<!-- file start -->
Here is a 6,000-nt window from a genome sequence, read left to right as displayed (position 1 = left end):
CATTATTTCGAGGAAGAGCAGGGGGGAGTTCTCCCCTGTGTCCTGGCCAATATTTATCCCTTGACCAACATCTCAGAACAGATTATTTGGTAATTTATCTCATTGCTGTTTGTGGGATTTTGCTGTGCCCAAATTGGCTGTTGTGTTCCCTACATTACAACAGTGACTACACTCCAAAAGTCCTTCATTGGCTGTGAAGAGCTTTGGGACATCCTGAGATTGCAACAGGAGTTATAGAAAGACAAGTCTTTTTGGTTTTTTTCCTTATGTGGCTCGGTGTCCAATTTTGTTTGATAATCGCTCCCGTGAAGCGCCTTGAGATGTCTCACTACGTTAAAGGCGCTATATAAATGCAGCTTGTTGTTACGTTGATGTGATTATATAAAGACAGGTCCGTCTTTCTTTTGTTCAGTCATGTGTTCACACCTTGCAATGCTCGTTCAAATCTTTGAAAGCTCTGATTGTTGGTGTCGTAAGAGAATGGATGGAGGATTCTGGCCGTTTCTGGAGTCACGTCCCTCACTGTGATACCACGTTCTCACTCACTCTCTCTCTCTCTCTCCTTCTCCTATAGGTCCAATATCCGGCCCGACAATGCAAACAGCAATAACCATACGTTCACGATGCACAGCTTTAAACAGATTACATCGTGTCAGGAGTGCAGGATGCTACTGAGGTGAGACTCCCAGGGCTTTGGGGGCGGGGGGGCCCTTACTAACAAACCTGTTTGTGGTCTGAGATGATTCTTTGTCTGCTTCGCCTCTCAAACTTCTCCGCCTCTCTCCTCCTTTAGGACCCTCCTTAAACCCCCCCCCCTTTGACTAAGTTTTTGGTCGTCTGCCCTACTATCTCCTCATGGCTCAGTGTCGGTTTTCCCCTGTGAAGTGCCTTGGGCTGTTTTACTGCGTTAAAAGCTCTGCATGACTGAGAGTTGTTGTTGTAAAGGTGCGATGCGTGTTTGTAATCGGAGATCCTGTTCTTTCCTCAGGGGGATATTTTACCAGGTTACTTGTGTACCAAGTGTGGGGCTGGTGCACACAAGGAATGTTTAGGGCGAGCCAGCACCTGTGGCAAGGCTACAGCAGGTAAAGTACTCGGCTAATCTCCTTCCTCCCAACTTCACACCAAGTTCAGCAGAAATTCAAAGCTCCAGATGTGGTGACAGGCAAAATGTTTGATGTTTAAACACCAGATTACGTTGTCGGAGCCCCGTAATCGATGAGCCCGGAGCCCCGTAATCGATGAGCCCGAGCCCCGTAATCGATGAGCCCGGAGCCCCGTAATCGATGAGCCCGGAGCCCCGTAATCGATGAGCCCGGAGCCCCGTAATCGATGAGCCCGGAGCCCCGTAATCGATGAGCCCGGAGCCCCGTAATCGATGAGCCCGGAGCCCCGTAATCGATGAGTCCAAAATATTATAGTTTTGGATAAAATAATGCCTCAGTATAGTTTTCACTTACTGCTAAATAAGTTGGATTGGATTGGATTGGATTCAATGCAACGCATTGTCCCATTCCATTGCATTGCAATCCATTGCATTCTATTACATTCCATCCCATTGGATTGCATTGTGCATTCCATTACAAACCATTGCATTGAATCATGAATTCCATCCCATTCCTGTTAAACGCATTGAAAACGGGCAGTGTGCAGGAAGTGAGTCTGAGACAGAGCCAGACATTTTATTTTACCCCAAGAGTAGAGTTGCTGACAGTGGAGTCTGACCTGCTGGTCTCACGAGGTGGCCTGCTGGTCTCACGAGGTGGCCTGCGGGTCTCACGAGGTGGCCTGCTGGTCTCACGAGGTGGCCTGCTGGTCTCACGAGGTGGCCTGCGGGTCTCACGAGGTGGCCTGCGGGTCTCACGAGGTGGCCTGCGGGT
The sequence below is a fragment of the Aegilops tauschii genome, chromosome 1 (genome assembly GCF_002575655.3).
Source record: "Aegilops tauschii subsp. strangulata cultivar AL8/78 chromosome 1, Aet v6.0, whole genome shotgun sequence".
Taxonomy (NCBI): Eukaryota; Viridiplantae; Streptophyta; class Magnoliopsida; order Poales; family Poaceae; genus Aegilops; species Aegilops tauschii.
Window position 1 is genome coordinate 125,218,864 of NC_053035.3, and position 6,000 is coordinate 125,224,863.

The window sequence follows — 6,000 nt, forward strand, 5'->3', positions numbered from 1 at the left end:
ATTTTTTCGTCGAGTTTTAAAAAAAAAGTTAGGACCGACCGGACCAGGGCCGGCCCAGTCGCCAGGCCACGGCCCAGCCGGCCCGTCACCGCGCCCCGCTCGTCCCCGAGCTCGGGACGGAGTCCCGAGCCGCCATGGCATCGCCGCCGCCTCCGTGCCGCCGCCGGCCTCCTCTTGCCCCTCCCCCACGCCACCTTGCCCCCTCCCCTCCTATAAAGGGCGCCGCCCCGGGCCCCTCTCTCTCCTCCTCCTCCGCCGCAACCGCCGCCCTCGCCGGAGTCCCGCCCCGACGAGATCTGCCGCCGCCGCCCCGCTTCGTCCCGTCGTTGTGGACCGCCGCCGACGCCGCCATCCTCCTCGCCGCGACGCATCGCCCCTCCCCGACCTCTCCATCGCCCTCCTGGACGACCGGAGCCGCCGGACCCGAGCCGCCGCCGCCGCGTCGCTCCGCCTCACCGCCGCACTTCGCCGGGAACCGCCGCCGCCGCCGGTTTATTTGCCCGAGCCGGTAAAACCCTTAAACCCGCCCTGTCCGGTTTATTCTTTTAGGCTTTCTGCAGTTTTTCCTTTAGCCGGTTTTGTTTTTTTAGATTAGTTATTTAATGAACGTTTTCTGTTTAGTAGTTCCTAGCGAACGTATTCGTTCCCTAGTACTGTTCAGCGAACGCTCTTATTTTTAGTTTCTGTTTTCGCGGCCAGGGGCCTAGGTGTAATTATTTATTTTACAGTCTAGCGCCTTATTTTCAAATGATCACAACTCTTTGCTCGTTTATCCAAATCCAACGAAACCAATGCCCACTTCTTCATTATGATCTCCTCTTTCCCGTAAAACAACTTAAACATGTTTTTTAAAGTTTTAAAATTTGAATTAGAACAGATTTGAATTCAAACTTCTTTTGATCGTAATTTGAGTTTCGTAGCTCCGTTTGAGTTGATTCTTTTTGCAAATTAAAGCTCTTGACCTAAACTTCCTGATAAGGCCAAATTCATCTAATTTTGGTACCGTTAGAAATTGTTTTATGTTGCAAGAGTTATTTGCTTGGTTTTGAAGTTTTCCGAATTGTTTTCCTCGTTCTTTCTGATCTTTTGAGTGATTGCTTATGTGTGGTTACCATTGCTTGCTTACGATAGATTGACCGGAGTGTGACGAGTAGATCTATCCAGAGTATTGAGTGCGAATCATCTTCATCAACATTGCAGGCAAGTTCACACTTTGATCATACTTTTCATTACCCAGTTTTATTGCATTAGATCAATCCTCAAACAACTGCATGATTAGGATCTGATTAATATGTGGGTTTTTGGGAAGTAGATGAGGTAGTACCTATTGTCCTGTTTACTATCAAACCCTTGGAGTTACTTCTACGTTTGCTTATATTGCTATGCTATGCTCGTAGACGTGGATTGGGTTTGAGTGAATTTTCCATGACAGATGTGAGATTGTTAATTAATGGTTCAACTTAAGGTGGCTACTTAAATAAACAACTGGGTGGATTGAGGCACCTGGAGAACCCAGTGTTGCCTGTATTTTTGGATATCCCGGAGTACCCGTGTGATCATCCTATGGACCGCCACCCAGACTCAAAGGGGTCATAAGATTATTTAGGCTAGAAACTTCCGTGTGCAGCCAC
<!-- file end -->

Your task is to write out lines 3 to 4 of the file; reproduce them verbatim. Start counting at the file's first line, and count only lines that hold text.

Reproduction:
The sequence below is a fragment of the Aegilops tauschii genome, chromosome 1 (genome assembly GCF_002575655.3).
Source record: "Aegilops tauschii subsp. strangulata cultivar AL8/78 chromosome 1, Aet v6.0, whole genome shotgun sequence".